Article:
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Lawrence d'Arabie et Oxford

 

Lawrence d'Arabie et Oxford

Repères : Tour d'Angleterre : Oxford



Un archéologue, agent britannique

Après Oscar Wilde, nous avons rendez-vous avec T.E Lawrence plus connu sous le nom de Lawrence d'Arabie. Élève d'Oxford dans le département d'archéologie, il participa à de nombreux sites de fouilles au Moyen-Orient. Il apprit l'arabe et adopta même le mode de vie des Bédouins. Il s'engagea dans l'armée en 1914 et servit les intérêts de la couronne dans la conquête de la Palestine.

Il crut à l'existence d'un Empire arabe sous l'influence britannique, rêve qui prit fin avec l'expulsion de l'émir Faysal par les Français en 1920. En effet, les nations européennes voyaient d'un mauvais œil l'avènement d'un royaume perturbant leurs propres intérêts économiques.


Il démissionna et mourut dans un banal accident de moto sur une petite route du Dorset.


Les sept piliers de la sagesse

Le héros a publié en 1926 une œuvre qui parle de son aventure hors du commun : les sept piliers de la sagesse. La Gazette Littéraire vous propose de lire l'introduction à ce livre où l'écrivain dévoile son projet littéraire : celui de raconter l'histoire de sa vie et de son rêve avorté. Vous aurez ensuite la possibilité de retrouver ce personnage flamboyant sous les traits de Peter O'Tool dans le film de David Lean, Lawrence d'Arabie :


***

In these pages the history is not of the Arab movement, but of me in it. It is a narrative of daily life, mean happenings, little people. Here are no lessons for the world, no disclosures to shock peoples. It is filled with trivial things, partly that no one mistake for history the bones from which some day a man may make history, and partly for the pleasure it gave me to recall the fellowship of the revolt. We were fond together, because of the sweep of the open places, the taste of wide winds, the sunlight, and the hopes in which we worked. The moral freshness of the world-to-be intoxicated us. We were wrought up in ideas inexpressible and vaporous, but to be fought for. We lived many lives in those whirling campaigns, never sparing ourselves: yet when we achieved and the new world dawned, the old men came out again and took our victory to re-make in the likeness of the former world they knew. Youth could win, but had not learned to keep: and was pitiably weak against age. We stammered that we had worked for a new heaven and a new earth, and they thanked us kindly and made their peace.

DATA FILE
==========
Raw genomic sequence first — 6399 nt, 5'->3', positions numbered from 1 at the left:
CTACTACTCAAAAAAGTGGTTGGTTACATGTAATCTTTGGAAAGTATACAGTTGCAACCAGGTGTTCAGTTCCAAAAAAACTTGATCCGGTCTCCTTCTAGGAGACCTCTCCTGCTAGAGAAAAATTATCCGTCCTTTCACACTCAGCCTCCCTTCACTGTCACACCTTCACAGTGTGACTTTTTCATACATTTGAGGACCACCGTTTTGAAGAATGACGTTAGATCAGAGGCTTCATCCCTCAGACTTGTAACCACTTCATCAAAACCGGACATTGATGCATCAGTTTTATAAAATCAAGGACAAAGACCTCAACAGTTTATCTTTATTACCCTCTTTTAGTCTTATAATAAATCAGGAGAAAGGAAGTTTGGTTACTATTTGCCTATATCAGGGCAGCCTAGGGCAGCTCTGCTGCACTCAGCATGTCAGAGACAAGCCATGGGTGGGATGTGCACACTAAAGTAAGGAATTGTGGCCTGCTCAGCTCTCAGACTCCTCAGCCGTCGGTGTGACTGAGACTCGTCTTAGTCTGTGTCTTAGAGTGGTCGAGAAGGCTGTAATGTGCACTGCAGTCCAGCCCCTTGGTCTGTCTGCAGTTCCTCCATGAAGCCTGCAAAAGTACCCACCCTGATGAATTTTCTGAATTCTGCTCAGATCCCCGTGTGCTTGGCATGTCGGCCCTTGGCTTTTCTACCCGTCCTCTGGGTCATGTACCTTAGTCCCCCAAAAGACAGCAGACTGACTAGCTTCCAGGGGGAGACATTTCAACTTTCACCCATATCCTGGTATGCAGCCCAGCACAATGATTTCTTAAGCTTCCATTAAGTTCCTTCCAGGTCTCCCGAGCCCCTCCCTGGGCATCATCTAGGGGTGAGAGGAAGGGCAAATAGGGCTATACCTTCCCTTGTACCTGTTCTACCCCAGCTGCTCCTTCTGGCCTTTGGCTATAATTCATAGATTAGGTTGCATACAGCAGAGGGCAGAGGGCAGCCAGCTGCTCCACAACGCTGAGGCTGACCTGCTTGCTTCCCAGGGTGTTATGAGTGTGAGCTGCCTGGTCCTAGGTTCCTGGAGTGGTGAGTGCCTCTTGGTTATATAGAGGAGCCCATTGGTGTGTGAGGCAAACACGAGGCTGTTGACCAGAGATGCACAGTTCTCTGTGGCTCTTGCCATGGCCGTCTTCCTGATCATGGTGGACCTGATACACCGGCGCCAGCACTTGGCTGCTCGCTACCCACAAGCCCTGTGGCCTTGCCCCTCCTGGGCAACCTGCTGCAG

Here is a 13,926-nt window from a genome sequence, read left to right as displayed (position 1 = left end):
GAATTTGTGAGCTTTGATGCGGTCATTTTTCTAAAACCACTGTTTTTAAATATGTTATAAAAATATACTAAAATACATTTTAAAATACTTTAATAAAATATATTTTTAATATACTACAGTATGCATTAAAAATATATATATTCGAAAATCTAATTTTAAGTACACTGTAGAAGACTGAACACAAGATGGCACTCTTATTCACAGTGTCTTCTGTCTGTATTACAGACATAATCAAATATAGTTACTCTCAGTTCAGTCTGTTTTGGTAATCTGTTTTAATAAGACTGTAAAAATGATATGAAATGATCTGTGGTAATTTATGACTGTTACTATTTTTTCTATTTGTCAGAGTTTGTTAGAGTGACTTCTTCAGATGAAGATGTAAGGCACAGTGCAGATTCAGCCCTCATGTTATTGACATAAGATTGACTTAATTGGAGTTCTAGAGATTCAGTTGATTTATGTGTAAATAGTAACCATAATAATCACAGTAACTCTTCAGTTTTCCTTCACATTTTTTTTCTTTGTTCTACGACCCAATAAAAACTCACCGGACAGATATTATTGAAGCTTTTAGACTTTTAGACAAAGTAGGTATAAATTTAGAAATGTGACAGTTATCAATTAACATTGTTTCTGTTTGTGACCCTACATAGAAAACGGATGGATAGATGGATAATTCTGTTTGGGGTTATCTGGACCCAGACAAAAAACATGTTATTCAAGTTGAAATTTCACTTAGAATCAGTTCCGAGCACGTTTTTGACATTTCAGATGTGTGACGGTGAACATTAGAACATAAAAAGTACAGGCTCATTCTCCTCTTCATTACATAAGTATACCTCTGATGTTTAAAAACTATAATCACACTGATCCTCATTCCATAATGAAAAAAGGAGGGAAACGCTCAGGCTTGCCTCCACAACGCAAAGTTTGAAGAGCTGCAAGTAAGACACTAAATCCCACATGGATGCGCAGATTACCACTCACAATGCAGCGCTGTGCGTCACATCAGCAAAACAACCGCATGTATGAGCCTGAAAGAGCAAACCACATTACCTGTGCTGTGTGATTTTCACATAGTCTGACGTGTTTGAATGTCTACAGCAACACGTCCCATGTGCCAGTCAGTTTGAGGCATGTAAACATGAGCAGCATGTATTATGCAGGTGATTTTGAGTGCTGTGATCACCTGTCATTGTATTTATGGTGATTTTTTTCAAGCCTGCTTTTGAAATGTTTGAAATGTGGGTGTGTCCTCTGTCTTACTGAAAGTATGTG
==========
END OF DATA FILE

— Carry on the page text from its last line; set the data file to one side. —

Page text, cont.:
All men dream: but nor equally, Those who dream by night in the dusty recesses oftheir minds wake in the day to find that it was vanity: but the dreamers of the day are dangerous men, for they may act their dream with open eyes, to make it possible. This I did. I meant to make a new nation, to restore a lost influence, to give twenty millions of Semites the foundations on which to build an inspired dream-palace of their national thoughts. So high an aim called out the inherent nobility of their minds, and made them play a generous part in events : but when we won, it was charged against me that the British petrol royalties in Mesopotamia were become dubious, and French Colonial policy ruined in the Levant.

I am afraid that I hope so. We pay for these things too much in honour and in innocent lives. (...)

For my work on the Arab front I had determined to accept nothing. The Cabinet raised the Arabs to fight for us by definite promises of self-government afterwards. Arabs believe in persons, not in institutions. They saw in me a free agent of the British Government, and demanded from me an endorsement of its written promises. So I had to join the conspiracy, and, for what my word was worth, assured the men of their reward. In our two years' partnership under fire they grew accustomed to believing me and to think my Government, like myself, sincere. In this hope they performed some fine things, but, of course, instead of being proud of what we did together, I was bitterly ashamed. (...)



The dismissal of Sir Henry McMahon confirmed my belief in our essential insincerity: but I could not so explain myself to General Wingate while the war lasted, since I was nominally under his orders, and he did not seem sensible of how false his own standing was. The only thing remaining was to refuse rewards for being a successful trickster and, to prevent this unpleasantness arising, I began in my reports to conceal the true stories of things, and to persuade the few Arabs who knew to an equal reticence. In this book also, for the last time, I mean to be my own judge of what to say.

http://wikilivres.ca/wiki/Seven_Pillars_of_Wisdom/Introductory_Chapter

 

 

 

 

 

repères à suivre : C.S Lewis

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